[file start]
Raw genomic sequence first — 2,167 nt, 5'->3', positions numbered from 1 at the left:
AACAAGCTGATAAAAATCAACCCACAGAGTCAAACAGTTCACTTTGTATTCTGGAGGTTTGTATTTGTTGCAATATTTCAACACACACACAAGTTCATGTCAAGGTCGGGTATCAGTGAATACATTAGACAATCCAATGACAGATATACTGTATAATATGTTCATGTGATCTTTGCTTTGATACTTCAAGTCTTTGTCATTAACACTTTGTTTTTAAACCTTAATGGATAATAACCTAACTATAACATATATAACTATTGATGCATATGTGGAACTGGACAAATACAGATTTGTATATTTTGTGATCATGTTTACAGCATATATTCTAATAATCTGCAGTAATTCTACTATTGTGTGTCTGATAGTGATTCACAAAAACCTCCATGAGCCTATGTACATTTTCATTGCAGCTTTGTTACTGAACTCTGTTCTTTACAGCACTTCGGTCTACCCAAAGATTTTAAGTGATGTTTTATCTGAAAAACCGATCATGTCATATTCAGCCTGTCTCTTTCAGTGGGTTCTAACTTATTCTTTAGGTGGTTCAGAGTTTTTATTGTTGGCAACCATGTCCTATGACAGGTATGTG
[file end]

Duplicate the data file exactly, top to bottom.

Raw genomic sequence first — 2,167 nt, 5'->3', positions numbered from 1 at the left:
AACAAGCTGATAAAAATCAACCCACAGAGTCAAACAGTTCACTTTGTATTCTGGAGGTTTGTATTTGTTGCAATATTTCAACACACACACAAGTTCATGTCAAGGTCGGGTATCAGTGAATACATTAGACAATCCAATGACAGATATACTGTATAATATGTTCATGTGATCTTTGCTTTGATACTTCAAGTCTTTGTCATTAACACTTTGTTTTTAAACCTTAATGGATAATAACCTAACTATAACATATATAACTATTGATGCATATGTGGAACTGGACAAATACAGATTTGTATATTTTGTGATCATGTTTACAGCATATATTCTAATAATCTGCAGTAATTCTACTATTGTGTGTCTGATAGTGATTCACAAAAACCTCCATGAGCCTATGTACATTTTCATTGCAGCTTTGTTACTGAACTCTGTTCTTTACAGCACTTCGGTCTACCCAAAGATTTTAAGTGATGTTTTATCTGAAAAACCGATCATGTCATATTCAGCCTGTCTCTTTCAGTGGGTTCTAACTTATTCTTTAGGTGGTTCAGAGTTTTTATTGTTGGCAACCATGTCCTATGACAGGTATGTG